At face value, calculating the gains or losses on unit trusts and OEICs may seem a straightforward process. However, in reality it can be quite complicated. So, in this article, I’m going to cover the methodology for calculating gains and losses for UK resident and domiciled individuals holding UK authorised unit trusts and OEICs.

I’ll also consider how allowances and losses can be used to reduce any gains made and when clients need to report capital disposals to HMRC. Finally, I’ll also give some hints and tips for capital gains management within an Investment Account.

The methodology for calculating a gain or loss

As I alluded to, this can seem very simplistic. After all, it is just the value of the disposal proceeds less the acquisition cost of those assets.

The disposal proceeds

For the most part, disposal proceeds are uncomplicated. Usually, these are the amount received from the sale – or the current market value if you are considering an unrealised gain. It’s important to establish the correct date of disposal, as this determines the correct period of assessment and the tax rules that apply. This may affect the rate of tax, relief for losses, capital gains allowances and so on. In general, the date of disposal is the date of the sale – not the date when the individual receives the funds or the date the proceeds are used to purchase other assets.

Establishing the acquisition cost

While establishing the value of disposal proceeds is straightforward, it’s the other side of the equation – establishing the acquisition cost – where things become more complex. You need to consider the type of units purchased and whether the investor has made multiple purchases of the same fund at different times.

Equalisation payments
  • Made after the first income distribution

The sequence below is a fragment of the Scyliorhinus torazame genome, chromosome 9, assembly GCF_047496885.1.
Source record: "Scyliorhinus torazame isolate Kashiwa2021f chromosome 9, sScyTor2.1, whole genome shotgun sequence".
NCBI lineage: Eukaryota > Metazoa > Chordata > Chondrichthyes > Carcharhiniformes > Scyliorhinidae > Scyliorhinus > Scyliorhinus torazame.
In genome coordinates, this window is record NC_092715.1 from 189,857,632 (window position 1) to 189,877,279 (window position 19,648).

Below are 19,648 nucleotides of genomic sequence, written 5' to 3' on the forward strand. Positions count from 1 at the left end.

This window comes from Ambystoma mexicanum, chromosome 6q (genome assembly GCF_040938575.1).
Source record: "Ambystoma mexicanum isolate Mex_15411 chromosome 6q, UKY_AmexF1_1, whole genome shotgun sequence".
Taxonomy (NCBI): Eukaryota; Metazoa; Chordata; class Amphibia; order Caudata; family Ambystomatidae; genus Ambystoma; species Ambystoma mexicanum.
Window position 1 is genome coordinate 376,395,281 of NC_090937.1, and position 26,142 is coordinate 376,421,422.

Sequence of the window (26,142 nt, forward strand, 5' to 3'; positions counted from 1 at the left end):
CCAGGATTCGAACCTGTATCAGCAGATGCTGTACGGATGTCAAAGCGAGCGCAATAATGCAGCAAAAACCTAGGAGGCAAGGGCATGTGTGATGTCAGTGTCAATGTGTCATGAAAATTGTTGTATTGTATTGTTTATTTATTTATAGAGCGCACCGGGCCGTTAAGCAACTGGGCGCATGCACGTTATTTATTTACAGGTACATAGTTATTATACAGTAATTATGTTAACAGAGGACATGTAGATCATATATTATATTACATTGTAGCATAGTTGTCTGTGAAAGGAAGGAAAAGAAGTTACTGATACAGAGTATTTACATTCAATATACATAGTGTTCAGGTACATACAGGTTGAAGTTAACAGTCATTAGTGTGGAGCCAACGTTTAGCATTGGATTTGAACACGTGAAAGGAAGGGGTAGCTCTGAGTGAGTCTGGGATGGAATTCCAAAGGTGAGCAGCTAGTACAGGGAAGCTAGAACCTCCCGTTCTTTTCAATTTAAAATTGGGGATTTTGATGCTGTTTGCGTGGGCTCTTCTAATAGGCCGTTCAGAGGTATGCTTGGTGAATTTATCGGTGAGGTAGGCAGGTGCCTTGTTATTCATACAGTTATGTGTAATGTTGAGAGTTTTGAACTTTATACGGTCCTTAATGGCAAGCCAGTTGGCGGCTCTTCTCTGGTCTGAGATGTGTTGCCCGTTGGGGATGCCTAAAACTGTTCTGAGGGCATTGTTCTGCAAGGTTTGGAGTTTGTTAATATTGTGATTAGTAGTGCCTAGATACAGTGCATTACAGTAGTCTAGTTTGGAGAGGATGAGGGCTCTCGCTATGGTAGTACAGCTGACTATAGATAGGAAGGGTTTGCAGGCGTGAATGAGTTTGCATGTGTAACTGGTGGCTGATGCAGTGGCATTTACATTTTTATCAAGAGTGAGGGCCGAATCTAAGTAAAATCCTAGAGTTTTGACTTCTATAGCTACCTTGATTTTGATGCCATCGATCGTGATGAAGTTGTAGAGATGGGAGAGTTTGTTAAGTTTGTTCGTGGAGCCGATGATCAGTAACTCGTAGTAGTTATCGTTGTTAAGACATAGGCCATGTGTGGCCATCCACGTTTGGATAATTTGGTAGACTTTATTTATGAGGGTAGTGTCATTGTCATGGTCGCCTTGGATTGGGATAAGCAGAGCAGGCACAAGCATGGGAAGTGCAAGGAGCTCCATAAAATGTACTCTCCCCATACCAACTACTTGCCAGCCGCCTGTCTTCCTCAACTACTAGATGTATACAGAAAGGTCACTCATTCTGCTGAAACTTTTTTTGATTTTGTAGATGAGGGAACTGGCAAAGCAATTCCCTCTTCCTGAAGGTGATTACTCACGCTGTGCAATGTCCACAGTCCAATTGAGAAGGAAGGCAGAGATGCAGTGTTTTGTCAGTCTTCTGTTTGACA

• Effectively a return of capital

To establish the acquisition cost of each unit, you begin with the purchase price paid for that unit. However, adjustments are then made. The first potential adjustment is what is known as an “equalisation payment”. This may occur after the first income distribution following the purchase of new units. In broad terms, this is to account for the fact the individual will not have held the units for the full period covered by the first income distribution. It acts as a return of some of the price paid (or capital) and so reduces the original purchase cost.

For example, if an investor paid 100p for a unit midway through a distribution period, and the first distribution is 4p, then 2p would be taxable income and 2p would be deducted from the acquisition cost – making this 98p.

Please bear in mind, this can crop up outside of the first income distribution as a result of switches or platform transfers. In such cases, the equalisation is not treated as a return of capital and no adjustment is made.

Notional distributions for accumulation units
  • Income automatically reinvested in the fund (and subject to income tax)
  • No new units are issued but the value of existing units is increased
  • Treated as allowable expenditure and added to the acquisition cost

The next potential adjustment is what are known as “notional distributions” for any holdings held in accumulation units. Accumulation units do not make income distributions. Instead, the income is automatically reinvested in the fund. No new units are issued, but the value of the existing units is increased. However, the investor is subject to income tax on this income on an annual basis.

For offshore funds that hold UK reporting status, this notional distribution is represented by the Excess Reportable Income figure that each fund has to report annually and can arise on both distribution and accumulation units. Where a fund doesn’t hold reporting status, then any gain or loss is subject to income tax and not capital gains tax.